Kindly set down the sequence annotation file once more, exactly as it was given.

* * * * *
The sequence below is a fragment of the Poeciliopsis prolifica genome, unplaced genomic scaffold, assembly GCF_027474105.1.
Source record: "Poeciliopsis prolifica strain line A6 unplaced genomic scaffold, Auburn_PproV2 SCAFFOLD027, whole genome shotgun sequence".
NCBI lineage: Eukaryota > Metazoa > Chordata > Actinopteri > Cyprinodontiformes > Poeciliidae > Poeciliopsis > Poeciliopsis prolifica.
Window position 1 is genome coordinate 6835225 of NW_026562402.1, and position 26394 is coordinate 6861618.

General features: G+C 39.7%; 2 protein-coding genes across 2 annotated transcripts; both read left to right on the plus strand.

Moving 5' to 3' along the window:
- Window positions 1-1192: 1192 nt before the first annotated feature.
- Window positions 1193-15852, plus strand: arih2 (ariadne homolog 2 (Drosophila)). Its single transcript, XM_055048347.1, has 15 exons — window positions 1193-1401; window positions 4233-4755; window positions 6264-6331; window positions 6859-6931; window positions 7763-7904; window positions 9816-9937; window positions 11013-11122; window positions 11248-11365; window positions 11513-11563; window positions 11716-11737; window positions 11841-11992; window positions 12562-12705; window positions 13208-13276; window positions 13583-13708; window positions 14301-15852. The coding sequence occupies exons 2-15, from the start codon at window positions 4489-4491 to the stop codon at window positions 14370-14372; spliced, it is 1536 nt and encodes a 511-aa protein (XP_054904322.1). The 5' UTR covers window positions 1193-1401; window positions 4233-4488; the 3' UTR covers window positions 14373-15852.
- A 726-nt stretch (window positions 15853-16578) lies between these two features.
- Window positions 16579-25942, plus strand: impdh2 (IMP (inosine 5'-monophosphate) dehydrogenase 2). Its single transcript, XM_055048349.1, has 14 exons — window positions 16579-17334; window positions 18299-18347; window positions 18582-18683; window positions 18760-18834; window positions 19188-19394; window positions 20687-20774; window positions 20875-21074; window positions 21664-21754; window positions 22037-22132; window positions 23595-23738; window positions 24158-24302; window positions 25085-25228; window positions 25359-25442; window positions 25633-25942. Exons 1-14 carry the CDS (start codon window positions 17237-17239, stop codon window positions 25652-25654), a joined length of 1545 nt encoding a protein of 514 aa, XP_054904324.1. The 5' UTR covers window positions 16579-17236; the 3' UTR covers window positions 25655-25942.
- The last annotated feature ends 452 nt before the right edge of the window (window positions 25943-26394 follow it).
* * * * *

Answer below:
The sequence below is a fragment of the Poeciliopsis prolifica genome, unplaced genomic scaffold, assembly GCF_027474105.1.
Source record: "Poeciliopsis prolifica strain line A6 unplaced genomic scaffold, Auburn_PproV2 SCAFFOLD027, whole genome shotgun sequence".
NCBI lineage: Eukaryota > Metazoa > Chordata > Actinopteri > Cyprinodontiformes > Poeciliidae > Poeciliopsis > Poeciliopsis prolifica.
Window position 1 is genome coordinate 6835225 of NW_026562402.1, and position 26394 is coordinate 6861618.

General features: G+C 39.7%; 2 protein-coding genes across 2 annotated transcripts; both read left to right on the plus strand.

Moving 5' to 3' along the window:
- Window positions 1-1192: 1192 nt before the first annotated feature.
- Window positions 1193-15852, plus strand: arih2 (ariadne homolog 2 (Drosophila)). Its single transcript, XM_055048347.1, has 15 exons — window positions 1193-1401; window positions 4233-4755; window positions 6264-6331; window positions 6859-6931; window positions 7763-7904; window positions 9816-9937; window positions 11013-11122; window positions 11248-11365; window positions 11513-11563; window positions 11716-11737; window positions 11841-11992; window positions 12562-12705; window positions 13208-13276; window positions 13583-13708; window positions 14301-15852. The coding sequence occupies exons 2-15, from the start codon at window positions 4489-4491 to the stop codon at window positions 14370-14372; spliced, it is 1536 nt and encodes a 511-aa protein (XP_054904322.1). The 5' UTR covers window positions 1193-1401; window positions 4233-4488; the 3' UTR covers window positions 14373-15852.
- A 726-nt stretch (window positions 15853-16578) lies between these two features.
- Window positions 16579-25942, plus strand: impdh2 (IMP (inosine 5'-monophosphate) dehydrogenase 2). Its single transcript, XM_055048349.1, has 14 exons — window positions 16579-17334; window positions 18299-18347; window positions 18582-18683; window positions 18760-18834; window positions 19188-19394; window positions 20687-20774; window positions 20875-21074; window positions 21664-21754; window positions 22037-22132; window positions 23595-23738; window positions 24158-24302; window positions 25085-25228; window positions 25359-25442; window positions 25633-25942. Exons 1-14 carry the CDS (start codon window positions 17237-17239, stop codon window positions 25652-25654), a joined length of 1545 nt encoding a protein of 514 aa, XP_054904324.1. The 5' UTR covers window positions 16579-17236; the 3' UTR covers window positions 25655-25942.
- The last annotated feature ends 452 nt before the right edge of the window (window positions 25943-26394 follow it).